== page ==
The Washington PostDemocracy Dies in Darkness

Opinion The trend against religious affiliation is a grave threat to the GOP. But don’t count on it to save democracy.

Faith leaders pray with President Donald Trump during a rally at the King Jesus International Ministry church in Miami on Jan. 3, 2020. (Lynne Sladky/AP)

New polling data highlight the extent to which Americans are continuing to abandon organized religious institutions. That’s ominous news for the far right, which overwhelming relies on White evangelicals for political power.

The Pew Research Center reported on Tuesday that a “survey of the religious composition of the United States finds the religiously unaffiliated share of the public is 6 percentage points higher than it was five years ago and 10 points higher than a decade ago.”

Perhaps most significantly, “Christians continue to make up a majority of the U.S. populace, but their share of the adult population is 12 points lower in 2021 than it was in 2011.” In particular, the group that is the core of the GOP base is in steep decline: “Today, 24% of U.S. adults describe themselves as born-again or evangelical Protestants, down 6 percentage points since 2007.” Meanwhile, the religious group that leans heavily to the left is growing: “Currently, about three-in-ten U.S. adults (29%) are religious ‘nones’ — people who describe themselves as atheists, agnostics or ‘nothing in particular’ when asked about their religious identity.”

Robert P. Jones, head of the Public Religion Research Institute, tells me that his organization’s own surveys show the same sort of drop-off among religiously affiliated Americans. Democrats are doing three times as well as Republicans in attracting the growing market of “nones." One in 3 Democrats is a “none,” compared with 1 in 10 Republicans.

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“As the country’s religious and racial demographics have shifted, particularly over the last decade, the Democratic Party has changed with the times, while the Republican Party remains rooted in the past,” Jones tells me. “To put this starkly, in terms of their religious and racial composition, the Democratic Party mirrors 30-year-old America, while the Republican Party mirrors 70-year-old America.”

Rather than address this problem by expanding their appeal, White evangelical Republicans have panicked and doubled down on their politics of grievance and resentment. Their aim, it seems, is to attract every White evangelical they can find and disable the votes of everyone else.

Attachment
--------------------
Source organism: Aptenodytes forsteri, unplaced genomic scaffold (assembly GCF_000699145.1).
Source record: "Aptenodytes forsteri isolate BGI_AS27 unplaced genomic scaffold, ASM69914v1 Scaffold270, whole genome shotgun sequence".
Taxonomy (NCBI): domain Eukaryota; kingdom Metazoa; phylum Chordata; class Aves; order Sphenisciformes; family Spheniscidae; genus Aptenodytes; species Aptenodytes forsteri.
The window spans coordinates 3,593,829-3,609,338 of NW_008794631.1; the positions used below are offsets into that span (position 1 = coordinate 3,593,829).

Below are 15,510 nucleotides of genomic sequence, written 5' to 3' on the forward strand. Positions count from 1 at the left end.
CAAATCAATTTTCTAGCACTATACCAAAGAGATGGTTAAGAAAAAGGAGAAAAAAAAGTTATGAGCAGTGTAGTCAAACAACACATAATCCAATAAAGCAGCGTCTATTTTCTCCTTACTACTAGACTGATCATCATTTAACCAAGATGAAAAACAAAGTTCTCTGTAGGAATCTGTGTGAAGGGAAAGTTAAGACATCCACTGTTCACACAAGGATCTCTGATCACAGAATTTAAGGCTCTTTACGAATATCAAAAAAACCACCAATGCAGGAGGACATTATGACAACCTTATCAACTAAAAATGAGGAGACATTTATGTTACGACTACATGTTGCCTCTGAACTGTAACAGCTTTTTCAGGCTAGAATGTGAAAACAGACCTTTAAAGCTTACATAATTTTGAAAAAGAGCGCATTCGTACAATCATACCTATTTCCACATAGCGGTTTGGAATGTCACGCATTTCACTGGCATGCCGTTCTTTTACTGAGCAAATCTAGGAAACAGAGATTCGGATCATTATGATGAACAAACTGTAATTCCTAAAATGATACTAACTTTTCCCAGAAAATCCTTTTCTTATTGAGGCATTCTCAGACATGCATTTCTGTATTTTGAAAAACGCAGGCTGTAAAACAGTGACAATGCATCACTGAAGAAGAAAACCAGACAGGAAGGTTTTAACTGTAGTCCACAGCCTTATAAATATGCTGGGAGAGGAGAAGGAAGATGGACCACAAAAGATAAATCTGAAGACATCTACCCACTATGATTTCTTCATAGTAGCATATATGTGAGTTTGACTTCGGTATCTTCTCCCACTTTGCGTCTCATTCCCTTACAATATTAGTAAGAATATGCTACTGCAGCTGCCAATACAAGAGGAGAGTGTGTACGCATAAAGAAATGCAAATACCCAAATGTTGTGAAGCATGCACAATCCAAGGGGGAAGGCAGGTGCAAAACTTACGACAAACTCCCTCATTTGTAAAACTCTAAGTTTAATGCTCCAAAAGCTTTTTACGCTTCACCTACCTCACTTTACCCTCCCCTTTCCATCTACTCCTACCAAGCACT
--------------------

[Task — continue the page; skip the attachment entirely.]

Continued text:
“These dynamics are one of the chief drivers not only of the MAGA appeals to nostalgia for a 1950s-era White Christian America, but also for the heavy-handed tactics of extreme gerrymandering, restrictive voting laws, voter suppression and the ongoing attempts to allow Republican-controlled state legislatures to throw out the results of fair elections,” Jones explains. “These anti-democratic bulwarks represent a visceral, desperate attempt to retain a minority, White Christian rule against the rising tide of religious and demographic change.”

Democrats and our democratic system cannot simply wait for the demographic wave to save the country from the authoritarian right. Our democracy is in peril now, and the future of democracy in just the next few years is in doubt. Democrats have the numbers on their side, but they won’t have the votes or the counted votes if antidemocratic tactics succeed.

So long as Republicans make it harder for Democratic voters to cast ballots and booby-trap election administration, White evangelicals’ antagonism toward democracy and diversity will retain, if not expand, their disproportionate power. Refusal to address this issue directly advantages the pro-authoritarian right and erodes the concept of democracy. Whenever the minority abuses the system in order to enhance its power, voters will find the government increasingly out of sync with their views, values and concerns.

The most egregious example of White minority rule reflecting an outdated set of values might be the right-wing justices on the Supreme Court, appointed by presidents lacking a popular-vote majority and confirmed by the disproportionate power of red-state senators. As they impose a set of religious views on the rest of the country (e.g., insisting a fetus is a person from conception), the court and our democracy face a crisis of credibility.

Likewise, when White evangelicals can stymie popular legislation through a minority of their red-state senators via the filibuster, the majority will discover how broken our system has become.